See Decanter's vintage guide for Saint-Emilion and Pomerol 1999.
Saint-Emilion and Pomerol 1999
A difficult vintage for growers: quality on the right bank depends on conscientious producers rather than appellation
The summer was warm and growth very vigorous, requiring much green-harvesting. On September 5 a devastating hailstorm hit some top properties in Saint-Emilion, including Angélus and Canon, yet despite dire predictions, the properties managed to salvage part of their crop and make very good wines. Much Pomerol was harvested before rain returned on 19 September, so quality was sound. Sugar levels were quite high, yet because of high yields and persistent rain, the wines were not nearly as concentrated as in 1998.
This was a difficult vintage for growers which culminated in a hailstorm over 550 hectares of Saint-Emilion on 5 September and rain during the harvest. Quality varies throughout the Right Bank, the conscientious producers (who again put in the work in the vineyards) making some excellent wines. The general generic range, though, tends towards high acidities and lighter wines. Certain hail-hit properties that picked 10 days earlier than predicted have come out surprisingly well. In Pomerol a window of fine weather on 15 and 16 September enabled a percentage of producers to harvest the Merlot at optimum maturity. Overall it’s a question of producer rather than appellation.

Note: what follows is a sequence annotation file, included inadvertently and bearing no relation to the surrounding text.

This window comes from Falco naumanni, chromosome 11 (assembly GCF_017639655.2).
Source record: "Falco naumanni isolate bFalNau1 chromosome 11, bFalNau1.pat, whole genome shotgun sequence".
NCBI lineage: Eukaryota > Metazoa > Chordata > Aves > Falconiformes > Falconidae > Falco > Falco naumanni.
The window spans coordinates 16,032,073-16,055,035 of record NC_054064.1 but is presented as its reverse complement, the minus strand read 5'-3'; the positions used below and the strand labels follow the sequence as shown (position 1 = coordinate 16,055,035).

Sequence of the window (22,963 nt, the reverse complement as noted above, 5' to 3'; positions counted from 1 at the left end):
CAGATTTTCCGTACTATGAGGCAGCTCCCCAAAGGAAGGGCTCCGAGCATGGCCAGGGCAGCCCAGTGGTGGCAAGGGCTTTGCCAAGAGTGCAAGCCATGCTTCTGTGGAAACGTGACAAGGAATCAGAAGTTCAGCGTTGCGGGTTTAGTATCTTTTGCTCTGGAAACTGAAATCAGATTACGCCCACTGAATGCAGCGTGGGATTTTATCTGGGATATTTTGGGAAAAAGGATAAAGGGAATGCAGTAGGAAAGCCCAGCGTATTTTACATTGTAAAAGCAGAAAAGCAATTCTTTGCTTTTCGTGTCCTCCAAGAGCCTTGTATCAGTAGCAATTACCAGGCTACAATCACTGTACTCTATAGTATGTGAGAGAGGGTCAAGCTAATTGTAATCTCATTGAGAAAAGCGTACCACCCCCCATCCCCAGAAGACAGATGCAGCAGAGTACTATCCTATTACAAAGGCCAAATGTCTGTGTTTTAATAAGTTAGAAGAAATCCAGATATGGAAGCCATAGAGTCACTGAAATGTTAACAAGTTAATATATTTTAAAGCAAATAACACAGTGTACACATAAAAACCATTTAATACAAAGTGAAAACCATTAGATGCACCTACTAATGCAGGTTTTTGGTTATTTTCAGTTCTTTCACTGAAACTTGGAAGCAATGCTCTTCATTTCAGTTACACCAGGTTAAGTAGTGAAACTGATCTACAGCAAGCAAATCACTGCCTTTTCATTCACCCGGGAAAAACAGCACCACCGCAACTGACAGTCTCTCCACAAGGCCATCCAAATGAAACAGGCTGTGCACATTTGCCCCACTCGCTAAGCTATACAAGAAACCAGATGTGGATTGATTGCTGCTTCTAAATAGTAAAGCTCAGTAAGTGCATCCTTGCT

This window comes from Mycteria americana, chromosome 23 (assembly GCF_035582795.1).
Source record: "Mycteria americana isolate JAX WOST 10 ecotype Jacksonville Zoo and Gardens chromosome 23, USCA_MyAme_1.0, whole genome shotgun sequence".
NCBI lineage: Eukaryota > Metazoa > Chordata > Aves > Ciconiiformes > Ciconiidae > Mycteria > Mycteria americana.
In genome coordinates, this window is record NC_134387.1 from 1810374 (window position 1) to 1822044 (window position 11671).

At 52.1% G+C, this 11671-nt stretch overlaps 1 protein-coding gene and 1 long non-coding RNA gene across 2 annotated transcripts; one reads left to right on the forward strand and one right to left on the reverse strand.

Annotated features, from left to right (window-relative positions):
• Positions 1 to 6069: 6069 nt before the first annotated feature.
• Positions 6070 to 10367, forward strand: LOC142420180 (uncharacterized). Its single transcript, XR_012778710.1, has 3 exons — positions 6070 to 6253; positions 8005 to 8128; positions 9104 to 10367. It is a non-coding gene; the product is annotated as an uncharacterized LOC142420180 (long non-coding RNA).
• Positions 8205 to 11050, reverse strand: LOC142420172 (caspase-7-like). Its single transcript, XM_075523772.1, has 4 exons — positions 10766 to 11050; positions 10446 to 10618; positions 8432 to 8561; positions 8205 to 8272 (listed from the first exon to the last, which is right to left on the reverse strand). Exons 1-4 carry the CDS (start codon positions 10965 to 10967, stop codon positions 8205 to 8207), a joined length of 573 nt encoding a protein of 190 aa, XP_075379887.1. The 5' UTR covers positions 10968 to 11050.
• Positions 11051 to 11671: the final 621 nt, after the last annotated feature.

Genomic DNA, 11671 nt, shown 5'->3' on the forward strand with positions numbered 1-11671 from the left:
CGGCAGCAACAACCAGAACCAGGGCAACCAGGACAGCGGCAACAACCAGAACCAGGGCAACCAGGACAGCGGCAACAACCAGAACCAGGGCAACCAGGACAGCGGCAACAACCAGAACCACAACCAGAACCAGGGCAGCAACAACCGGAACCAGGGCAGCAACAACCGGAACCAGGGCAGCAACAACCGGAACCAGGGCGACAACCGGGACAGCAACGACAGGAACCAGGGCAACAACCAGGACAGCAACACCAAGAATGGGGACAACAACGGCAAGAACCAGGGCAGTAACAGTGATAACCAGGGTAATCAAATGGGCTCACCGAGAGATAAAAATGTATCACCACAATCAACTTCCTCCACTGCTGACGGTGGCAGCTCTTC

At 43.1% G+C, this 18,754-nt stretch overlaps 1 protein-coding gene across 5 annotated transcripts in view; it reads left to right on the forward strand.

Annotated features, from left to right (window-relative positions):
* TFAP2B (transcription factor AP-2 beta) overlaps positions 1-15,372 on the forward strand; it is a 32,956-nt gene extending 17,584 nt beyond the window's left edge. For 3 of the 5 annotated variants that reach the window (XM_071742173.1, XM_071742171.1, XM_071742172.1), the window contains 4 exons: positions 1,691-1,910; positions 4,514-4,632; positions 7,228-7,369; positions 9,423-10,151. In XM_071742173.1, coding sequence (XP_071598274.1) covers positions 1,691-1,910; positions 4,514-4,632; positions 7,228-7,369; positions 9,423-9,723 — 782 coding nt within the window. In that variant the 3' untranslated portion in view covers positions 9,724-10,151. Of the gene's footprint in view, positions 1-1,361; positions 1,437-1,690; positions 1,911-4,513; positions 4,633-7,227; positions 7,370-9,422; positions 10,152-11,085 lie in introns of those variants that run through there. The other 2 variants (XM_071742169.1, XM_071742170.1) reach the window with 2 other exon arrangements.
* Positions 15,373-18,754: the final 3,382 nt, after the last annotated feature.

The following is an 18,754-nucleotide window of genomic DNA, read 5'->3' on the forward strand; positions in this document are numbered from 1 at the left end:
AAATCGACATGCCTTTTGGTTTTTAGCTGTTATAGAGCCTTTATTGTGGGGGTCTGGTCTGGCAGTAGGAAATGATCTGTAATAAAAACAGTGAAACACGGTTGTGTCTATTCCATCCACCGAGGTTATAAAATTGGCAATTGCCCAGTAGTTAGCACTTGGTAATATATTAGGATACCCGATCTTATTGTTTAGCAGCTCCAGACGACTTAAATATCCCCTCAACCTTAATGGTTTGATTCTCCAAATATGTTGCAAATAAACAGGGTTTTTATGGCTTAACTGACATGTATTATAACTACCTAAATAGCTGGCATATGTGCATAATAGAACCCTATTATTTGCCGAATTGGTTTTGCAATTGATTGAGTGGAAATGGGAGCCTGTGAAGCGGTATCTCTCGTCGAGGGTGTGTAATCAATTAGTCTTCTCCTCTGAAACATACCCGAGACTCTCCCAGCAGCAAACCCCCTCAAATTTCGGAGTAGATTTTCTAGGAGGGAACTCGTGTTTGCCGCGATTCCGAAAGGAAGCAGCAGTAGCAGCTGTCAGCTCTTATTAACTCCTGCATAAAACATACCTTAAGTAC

St-Emilion: Angélus, Ausone, Canon-la-Gaffelière, Cheval Blanc, La Couspaude, Figeac, Grand Mayne, La Mondotte, Pavie, Pavie-Macquin, Le Tertre Roteboeuf
Pomerol: Beauregard, Clos l’Eglise, La Conseillante, l’Eglise-Clinet, l’Evangile, Pétrus, Le Pin, Vieux Château Certan